The assumption has long been that it's far more difficult to take Americans' health care benefits away than to block those benefits from existing in the first place. Would Bevin prove these assumptions wrong? Would he keep his campaign promise and scrap coverage for thousands of Kentucky families?
It now appears the answer to both of these questions is no. The Lexington Herald Leaderreported late last week:
Gov. Matt Bevin says he intends to draft a plan to overhaul the state's expanded Medicaid program by the middle of next year, one that could be implemented by the start of 2017. [...]
He said Wednesday that his plan will be fashioned after the one in Indiana, which uses waivers from the federal government that allow states to create their own system for providing coverage to the poor.
"Indiana's is the model that frankly is most likely that we will look to replicate," the governor added last week.
The trouble for Bevin's right-wing allies, of course, is that Indiana is already a Medicaid-expansion state. The new Kentucky governor, in other words, is planning to make the transition from Medicaid expansion to a slightly less generous version of Medicaid expansion.
This isn't at all what the Tea Party Republican promised as a candidate early last year, but there's apparently an important difference between vowing to take away health care benefits and actually following through on the threat.
Marco Rubio gave a speech on national security in New Hampshire yesterday, and made a point to single out concerns about the so-called USA Freedom Act.
"If ISIS had lobbyists in Washington, they would have spent millions to support the anti-intelligence law that was just passed with the help of some Republicans now running for president," the Florida senator said, making a not-so-subtle reference to Ted Cruz's support for legislation that limited federal surveillance programs.
The trouble, of course, is that Cruz wasn't alone. As we discussed a couple of months ago, the bill passed the Senate with a bipartisan 67-vote majority, and passed the GOP-led House, 338 to 88. It was backed by members of the Republican leadership in both chambers, including House Speaker Paul Ryan.
More to the point, many of Rubio's most important congressional allies supported the same legislation. The Daily Beast published a great catch late last week:
[M]ost of Rubio's supporters in Congress supported changes to the NSA's program. In fact, 21 of Rubio's 24 congressional supporters backed the USA Freedom Act -- a bill Rubio has said "weaken[s] ... U.S. intelligence programs" -- this year (a 25th supporter, Rep. Darin LaHood, wasn't in Congress at the time of the vote).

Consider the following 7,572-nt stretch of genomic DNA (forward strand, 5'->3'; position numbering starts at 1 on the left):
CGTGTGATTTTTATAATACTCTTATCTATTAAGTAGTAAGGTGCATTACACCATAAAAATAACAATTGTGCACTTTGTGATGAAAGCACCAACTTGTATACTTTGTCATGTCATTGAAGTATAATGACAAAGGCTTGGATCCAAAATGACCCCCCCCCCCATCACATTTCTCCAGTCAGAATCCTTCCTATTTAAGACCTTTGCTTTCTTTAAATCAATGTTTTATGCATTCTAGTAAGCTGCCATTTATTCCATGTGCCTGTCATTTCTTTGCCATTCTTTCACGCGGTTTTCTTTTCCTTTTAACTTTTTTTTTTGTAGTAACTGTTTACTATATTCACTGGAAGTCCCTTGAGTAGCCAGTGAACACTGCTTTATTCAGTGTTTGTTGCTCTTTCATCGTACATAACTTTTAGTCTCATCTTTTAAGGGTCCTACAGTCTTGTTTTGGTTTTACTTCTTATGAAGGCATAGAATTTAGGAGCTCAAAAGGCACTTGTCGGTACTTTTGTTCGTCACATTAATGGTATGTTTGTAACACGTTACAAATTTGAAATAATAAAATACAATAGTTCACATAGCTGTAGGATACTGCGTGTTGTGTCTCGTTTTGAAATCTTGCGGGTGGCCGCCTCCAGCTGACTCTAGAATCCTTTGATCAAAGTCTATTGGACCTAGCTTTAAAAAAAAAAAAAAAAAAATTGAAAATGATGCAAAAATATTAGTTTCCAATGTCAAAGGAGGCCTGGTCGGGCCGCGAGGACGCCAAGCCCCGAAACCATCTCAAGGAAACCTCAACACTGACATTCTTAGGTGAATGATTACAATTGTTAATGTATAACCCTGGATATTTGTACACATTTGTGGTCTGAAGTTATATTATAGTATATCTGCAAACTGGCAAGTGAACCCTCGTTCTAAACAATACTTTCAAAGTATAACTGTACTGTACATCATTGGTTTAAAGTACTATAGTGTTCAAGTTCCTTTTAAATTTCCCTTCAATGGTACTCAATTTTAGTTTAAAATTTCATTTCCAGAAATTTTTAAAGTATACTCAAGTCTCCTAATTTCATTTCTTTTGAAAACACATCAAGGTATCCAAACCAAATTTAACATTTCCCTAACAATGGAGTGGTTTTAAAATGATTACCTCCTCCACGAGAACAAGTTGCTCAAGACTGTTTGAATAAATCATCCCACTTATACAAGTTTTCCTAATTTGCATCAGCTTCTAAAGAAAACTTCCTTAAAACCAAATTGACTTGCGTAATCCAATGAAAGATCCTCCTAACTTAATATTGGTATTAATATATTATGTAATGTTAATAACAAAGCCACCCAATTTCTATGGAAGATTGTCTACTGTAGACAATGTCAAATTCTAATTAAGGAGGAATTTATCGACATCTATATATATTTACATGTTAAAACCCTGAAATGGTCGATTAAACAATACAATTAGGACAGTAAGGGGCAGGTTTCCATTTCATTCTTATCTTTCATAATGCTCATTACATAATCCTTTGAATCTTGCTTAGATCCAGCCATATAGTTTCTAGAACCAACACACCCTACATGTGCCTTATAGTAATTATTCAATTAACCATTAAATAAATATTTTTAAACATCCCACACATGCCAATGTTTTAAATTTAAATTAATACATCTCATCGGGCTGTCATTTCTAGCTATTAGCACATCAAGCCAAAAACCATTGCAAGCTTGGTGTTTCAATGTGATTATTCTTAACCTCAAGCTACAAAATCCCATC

And of these 21 members of Congress, more than a dozen co-sponsored a version of the USA Freedom Act in the previous Congress.
The list includes Benghazi Committee Chairman Trey Gowdy (R-S.C.), who hit the campaign trail at Rubio's side last week.
It was three years ago next week when President Obama, frustrated by Congress' refusal to act on gun violence, announced 23 executive actions intended to help save American lives. All 23 had one key advantage: they didn't require congressional approval, so all Republicans could do is complain and stomp their feet.
All 23 also had one key disadvantage: they were quite modest in scope. White House officials realized that sweeping changes to the law obviously must originate with Congress, so the administration's initiative included underwhelming measures. These were positive steps -- but they were small.
Three years later, GOP lawmakers are even less willing to consider any reforms whatsoever to the nation's gun laws -- no matter how broad the public support, no matter how many lives may be saved -- but Obama's eagerness for action remains unabated. Republicans won't like his latest actions, but by all appearances, the president couldn't care less whether they're pleased or not.
President Barack Obama directed federal agencies Monday to carry out a series of steps to reduce gun violence, including measures to restrict sales by unlicensed dealers -- sometimes called the gun show loophole.
Regulators from the federal Bureau of Alcohol, Tobacco, Firearms and Explosives will clarify that anyone engaged in the business of selling firearms must get a federal firearms dealers license and check the backgrounds of all buyers.
The details of the plan will be unveiled by the president later this morning -- a White House event is scheduled for 11:40 a.m. Eastern -- but officials have already sketched out the basic plan. Among the provisions are improved reporting requirements for firearms dealers when guns are lost or stolen, and increased funding for mental health.